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Vanderbilt emergency doctors warn against heat emergencies

Aug. 4, 2008, 4:32 PM

Vanderbilt’s emergency physicians are urging the public to take precautions in the extreme heat.

Corey Slovis, M.D., chairman of the Department of Emergency Medicine at Vanderbilt University Medical Center and medical director for Metro-Nashville Fire Department EMS and Nashville International Airport, said prolonged heat day after day can lead to dehydration.

"Having several days of high temperatures can lead to dehydration," Slovis said. "We are urging people to get out of the sun."

Slovis said the high temperatures, combined with high humidity, creates a dangerous scenario for people who work outdoors, or those who do not have air conditioning.

"When it doesn’t cool off at night, people do not have a chance to rehydrate," he said.

Slovis said the emergency department often sees two different types of heat emergencies – heat exhaustion and heat stroke.

Heat exhaustion, which is caused by dehydration, is indicated by headache, dizziness, weakness, nausea and cool, moist skin. Heat stroke, the most serious heat emergency, is indicated by a body temperature over 105 degrees, irrational behavior, extreme confusion, dry, hot and red skin, and rapid, shallow breathing.

Slovis offers these tips to avoid a heat emergency:

1. Avoid prolonged direct exposure to bright sunlight—take a time out in the shade, wear a broad-brimmed hat, or shield yourself from the sun in some other way.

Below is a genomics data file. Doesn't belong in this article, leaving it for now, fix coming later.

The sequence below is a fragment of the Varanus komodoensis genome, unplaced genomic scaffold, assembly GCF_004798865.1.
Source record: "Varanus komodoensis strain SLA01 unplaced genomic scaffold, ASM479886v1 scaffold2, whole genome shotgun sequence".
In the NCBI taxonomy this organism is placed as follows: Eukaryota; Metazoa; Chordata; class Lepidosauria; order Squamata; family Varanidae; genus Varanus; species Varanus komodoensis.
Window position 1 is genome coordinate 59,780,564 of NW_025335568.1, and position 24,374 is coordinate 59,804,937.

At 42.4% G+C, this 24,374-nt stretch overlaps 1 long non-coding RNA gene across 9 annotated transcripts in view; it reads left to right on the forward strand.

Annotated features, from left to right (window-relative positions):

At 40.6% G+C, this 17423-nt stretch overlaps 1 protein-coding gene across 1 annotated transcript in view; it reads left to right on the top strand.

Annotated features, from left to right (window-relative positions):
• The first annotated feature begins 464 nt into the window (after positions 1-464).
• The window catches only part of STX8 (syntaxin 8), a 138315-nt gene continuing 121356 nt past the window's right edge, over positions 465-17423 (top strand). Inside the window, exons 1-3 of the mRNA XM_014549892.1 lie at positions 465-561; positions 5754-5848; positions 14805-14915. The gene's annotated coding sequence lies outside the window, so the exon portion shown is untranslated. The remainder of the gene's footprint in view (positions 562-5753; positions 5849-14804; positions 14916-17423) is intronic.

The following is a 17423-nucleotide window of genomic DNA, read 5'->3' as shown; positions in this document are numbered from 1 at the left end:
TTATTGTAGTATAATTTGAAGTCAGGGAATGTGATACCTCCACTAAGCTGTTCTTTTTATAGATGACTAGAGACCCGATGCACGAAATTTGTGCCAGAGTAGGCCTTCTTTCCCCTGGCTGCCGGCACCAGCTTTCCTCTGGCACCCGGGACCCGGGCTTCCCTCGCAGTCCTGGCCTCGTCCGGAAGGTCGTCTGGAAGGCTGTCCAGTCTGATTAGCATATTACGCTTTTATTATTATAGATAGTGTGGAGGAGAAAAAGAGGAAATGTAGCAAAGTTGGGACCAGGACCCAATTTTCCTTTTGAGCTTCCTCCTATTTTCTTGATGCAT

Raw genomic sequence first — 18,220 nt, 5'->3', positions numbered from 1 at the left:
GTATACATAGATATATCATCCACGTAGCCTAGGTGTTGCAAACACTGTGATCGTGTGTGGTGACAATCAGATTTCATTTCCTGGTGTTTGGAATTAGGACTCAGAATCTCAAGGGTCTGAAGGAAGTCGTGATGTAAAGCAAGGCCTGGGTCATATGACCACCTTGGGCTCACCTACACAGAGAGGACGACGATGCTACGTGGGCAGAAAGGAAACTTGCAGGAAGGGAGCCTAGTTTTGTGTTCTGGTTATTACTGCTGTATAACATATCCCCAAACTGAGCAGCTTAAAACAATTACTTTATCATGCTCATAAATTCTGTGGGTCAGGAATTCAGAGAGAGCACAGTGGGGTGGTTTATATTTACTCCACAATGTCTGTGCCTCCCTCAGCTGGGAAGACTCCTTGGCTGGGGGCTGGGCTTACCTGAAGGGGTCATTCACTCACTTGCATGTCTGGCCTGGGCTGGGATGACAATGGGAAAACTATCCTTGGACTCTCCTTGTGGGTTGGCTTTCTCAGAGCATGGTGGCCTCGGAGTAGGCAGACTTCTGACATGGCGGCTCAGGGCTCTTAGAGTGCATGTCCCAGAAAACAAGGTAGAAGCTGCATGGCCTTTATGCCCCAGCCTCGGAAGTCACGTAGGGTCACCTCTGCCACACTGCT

2. Wear light-colored, loose-fitting cotton clothing.

3. Drink plenty of non-alcoholic fluids. Alcohol predisposes people to heat stroke or heat exhaustion.

4. Remember that some people are more vulnerable than others: the very young, the very old and people who are taking diuretics or anti-hypertensive medications have greater risk from the heat.

5. Know the symptoms of heat problems: "Just not feeling right" — lethargy, dizziness, trouble concentrating and slurred speech are common early symptoms.

6. Know how to respond to heat problems: Get affected person to a cool area out of the direct sunlight, keep them wet with cool water or wet towels, turn a fan on them to help cool the body. If the person quickly feels better, it’s likely that no further medical attention is needed. If symptoms persist, get the person to a doctor.

Media Contact: Jerry Jones, (615) 322-4747
jerry.jones@vanderbilt.edu

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